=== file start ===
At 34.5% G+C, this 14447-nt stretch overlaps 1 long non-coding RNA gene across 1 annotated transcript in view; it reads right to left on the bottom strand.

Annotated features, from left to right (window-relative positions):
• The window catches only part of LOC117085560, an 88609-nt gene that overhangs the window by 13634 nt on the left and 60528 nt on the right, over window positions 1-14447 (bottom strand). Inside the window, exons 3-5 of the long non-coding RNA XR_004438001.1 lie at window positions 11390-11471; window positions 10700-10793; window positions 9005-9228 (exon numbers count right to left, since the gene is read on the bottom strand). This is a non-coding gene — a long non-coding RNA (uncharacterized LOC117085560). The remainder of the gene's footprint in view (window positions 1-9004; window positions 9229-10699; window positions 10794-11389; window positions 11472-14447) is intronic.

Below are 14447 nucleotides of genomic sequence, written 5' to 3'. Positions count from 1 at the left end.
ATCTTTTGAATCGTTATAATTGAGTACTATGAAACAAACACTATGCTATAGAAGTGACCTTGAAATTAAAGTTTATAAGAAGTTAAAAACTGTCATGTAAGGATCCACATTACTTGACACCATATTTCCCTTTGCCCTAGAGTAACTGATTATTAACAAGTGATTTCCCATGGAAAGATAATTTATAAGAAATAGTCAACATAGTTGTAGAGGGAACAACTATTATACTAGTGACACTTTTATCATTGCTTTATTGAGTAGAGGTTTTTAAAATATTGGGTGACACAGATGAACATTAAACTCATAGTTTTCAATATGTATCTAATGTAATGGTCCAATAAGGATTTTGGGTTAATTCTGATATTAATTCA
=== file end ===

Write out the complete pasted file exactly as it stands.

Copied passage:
At 34.5% G+C, this 14447-nt stretch overlaps 1 long non-coding RNA gene across 1 annotated transcript in view; it reads right to left on the bottom strand.

Annotated features, from left to right (window-relative positions):
• The window catches only part of LOC117085560, an 88609-nt gene that overhangs the window by 13634 nt on the left and 60528 nt on the right, over window positions 1-14447 (bottom strand). Inside the window, exons 3-5 of the long non-coding RNA XR_004438001.1 lie at window positions 11390-11471; window positions 10700-10793; window positions 9005-9228 (exon numbers count right to left, since the gene is read on the bottom strand). This is a non-coding gene — a long non-coding RNA (uncharacterized LOC117085560). The remainder of the gene's footprint in view (window positions 1-9004; window positions 9229-10699; window positions 10794-11389; window positions 11472-14447) is intronic.

Below are 14447 nucleotides of genomic sequence, written 5' to 3'. Positions count from 1 at the left end.
ATCTTTTGAATCGTTATAATTGAGTACTATGAAACAAACACTATGCTATAGAAGTGACCTTGAAATTAAAGTTTATAAGAAGTTAAAAACTGTCATGTAAGGATCCACATTACTTGACACCATATTTCCCTTTGCCCTAGAGTAACTGATTATTAACAAGTGATTTCCCATGGAAAGATAATTTATAAGAAATAGTCAACATAGTTGTAGAGGGAACAACTATTATACTAGTGACACTTTTATCATTGCTTTATTGAGTAGAGGTTTTTAAAATATTGGGTGACACAGATGAACATTAAACTCATAGTTTTCAATATGTATCTAATGTAATGGTCCAATAAGGATTTTGGGTTAATTCTGATATTAATTCA